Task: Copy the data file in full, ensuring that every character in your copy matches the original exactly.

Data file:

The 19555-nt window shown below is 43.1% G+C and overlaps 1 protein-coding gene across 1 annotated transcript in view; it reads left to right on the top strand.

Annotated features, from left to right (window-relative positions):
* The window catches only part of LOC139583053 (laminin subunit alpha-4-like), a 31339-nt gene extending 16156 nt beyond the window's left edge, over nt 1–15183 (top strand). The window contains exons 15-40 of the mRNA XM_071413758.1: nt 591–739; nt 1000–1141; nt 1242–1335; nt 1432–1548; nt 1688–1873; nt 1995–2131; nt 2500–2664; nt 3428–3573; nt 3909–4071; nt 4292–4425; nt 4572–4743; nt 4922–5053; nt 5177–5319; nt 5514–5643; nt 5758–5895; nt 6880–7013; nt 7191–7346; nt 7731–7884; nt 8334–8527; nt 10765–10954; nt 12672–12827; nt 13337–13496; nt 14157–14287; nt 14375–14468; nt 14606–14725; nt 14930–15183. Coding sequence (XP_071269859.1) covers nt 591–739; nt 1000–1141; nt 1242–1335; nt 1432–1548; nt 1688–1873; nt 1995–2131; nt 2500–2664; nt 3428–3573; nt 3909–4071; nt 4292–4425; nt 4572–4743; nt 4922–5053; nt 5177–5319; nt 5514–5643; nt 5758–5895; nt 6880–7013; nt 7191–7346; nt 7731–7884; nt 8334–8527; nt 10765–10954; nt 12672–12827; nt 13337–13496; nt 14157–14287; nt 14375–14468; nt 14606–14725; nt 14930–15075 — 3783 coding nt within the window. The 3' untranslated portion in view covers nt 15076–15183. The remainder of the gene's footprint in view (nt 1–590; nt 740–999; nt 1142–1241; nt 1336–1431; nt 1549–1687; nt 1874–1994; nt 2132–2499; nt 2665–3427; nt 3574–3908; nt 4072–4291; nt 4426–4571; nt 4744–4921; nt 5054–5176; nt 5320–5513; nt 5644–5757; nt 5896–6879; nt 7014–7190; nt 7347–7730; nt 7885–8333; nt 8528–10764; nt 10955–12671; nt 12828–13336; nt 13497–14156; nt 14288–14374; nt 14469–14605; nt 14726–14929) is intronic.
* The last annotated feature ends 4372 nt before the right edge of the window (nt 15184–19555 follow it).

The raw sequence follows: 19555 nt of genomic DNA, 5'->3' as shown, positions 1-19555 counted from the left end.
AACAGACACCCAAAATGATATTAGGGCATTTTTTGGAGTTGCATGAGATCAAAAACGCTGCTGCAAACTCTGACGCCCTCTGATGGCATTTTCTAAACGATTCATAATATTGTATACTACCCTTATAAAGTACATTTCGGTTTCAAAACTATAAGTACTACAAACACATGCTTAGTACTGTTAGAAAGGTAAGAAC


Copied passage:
The 19555-nt window shown below is 43.1% G+C and overlaps 1 protein-coding gene across 1 annotated transcript in view; it reads left to right on the top strand.

Annotated features, from left to right (window-relative positions):
* The window catches only part of LOC139583053 (laminin subunit alpha-4-like), a 31339-nt gene extending 16156 nt beyond the window's left edge, over nt 1–15183 (top strand). The window contains exons 15-40 of the mRNA XM_071413758.1: nt 591–739; nt 1000–1141; nt 1242–1335; nt 1432–1548; nt 1688–1873; nt 1995–2131; nt 2500–2664; nt 3428–3573; nt 3909–4071; nt 4292–4425; nt 4572–4743; nt 4922–5053; nt 5177–5319; nt 5514–5643; nt 5758–5895; nt 6880–7013; nt 7191–7346; nt 7731–7884; nt 8334–8527; nt 10765–10954; nt 12672–12827; nt 13337–13496; nt 14157–14287; nt 14375–14468; nt 14606–14725; nt 14930–15183. Coding sequence (XP_071269859.1) covers nt 591–739; nt 1000–1141; nt 1242–1335; nt 1432–1548; nt 1688–1873; nt 1995–2131; nt 2500–2664; nt 3428–3573; nt 3909–4071; nt 4292–4425; nt 4572–4743; nt 4922–5053; nt 5177–5319; nt 5514–5643; nt 5758–5895; nt 6880–7013; nt 7191–7346; nt 7731–7884; nt 8334–8527; nt 10765–10954; nt 12672–12827; nt 13337–13496; nt 14157–14287; nt 14375–14468; nt 14606–14725; nt 14930–15075 — 3783 coding nt within the window. The 3' untranslated portion in view covers nt 15076–15183. The remainder of the gene's footprint in view (nt 1–590; nt 740–999; nt 1142–1241; nt 1336–1431; nt 1549–1687; nt 1874–1994; nt 2132–2499; nt 2665–3427; nt 3574–3908; nt 4072–4291; nt 4426–4571; nt 4744–4921; nt 5054–5176; nt 5320–5513; nt 5644–5757; nt 5896–6879; nt 7014–7190; nt 7347–7730; nt 7885–8333; nt 8528–10764; nt 10955–12671; nt 12828–13336; nt 13497–14156; nt 14288–14374; nt 14469–14605; nt 14726–14929) is intronic.
* The last annotated feature ends 4372 nt before the right edge of the window (nt 15184–19555 follow it).

The raw sequence follows: 19555 nt of genomic DNA, 5'->3' as shown, positions 1-19555 counted from the left end.
AACAGACACCCAAAATGATATTAGGGCATTTTTTGGAGTTGCATGAGATCAAAAACGCTGCTGCAAACTCTGACGCCCTCTGATGGCATTTTCTAAACGATTCATAATATTGTATACTACCCTTATAAAGTACATTTCGGTTTCAAAACTATAAGTACTACAAACACATGCTTAGTACTGTTAGAAAGGTAAGAAC